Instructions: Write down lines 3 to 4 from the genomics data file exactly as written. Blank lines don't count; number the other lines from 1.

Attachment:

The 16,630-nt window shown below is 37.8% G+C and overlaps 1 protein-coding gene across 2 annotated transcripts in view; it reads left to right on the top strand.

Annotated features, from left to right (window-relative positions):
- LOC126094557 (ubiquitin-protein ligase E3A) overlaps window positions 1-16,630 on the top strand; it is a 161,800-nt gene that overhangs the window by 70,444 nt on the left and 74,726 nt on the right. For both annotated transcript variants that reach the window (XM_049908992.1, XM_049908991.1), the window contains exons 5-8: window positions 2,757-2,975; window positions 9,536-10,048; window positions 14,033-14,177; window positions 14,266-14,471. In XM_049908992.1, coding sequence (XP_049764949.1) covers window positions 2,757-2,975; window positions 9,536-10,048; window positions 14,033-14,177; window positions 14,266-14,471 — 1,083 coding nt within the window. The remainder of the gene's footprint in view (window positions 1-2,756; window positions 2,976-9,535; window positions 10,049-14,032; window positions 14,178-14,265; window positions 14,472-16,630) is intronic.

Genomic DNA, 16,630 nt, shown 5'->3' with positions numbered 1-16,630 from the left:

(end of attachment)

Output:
- LOC126094557 (ubiquitin-protein ligase E3A) overlaps window positions 1-16,630 on the top strand; it is a 161,800-nt gene that overhangs the window by 70,444 nt on the left and 74,726 nt on the right. For both annotated transcript variants that reach the window (XM_049908992.1, XM_049908991.1), the window contains exons 5-8: window positions 2,757-2,975; window positions 9,536-10,048; window positions 14,033-14,177; window positions 14,266-14,471. In XM_049908992.1, coding sequence (XP_049764949.1) covers window positions 2,757-2,975; window positions 9,536-10,048; window positions 14,033-14,177; window positions 14,266-14,471 — 1,083 coding nt within the window. The remainder of the gene's footprint in view (window positions 1-2,756; window positions 2,976-9,535; window positions 10,049-14,032; window positions 14,178-14,265; window positions 14,472-16,630) is intronic.

Genomic DNA, 16,630 nt, shown 5'->3' with positions numbered 1-16,630 from the left: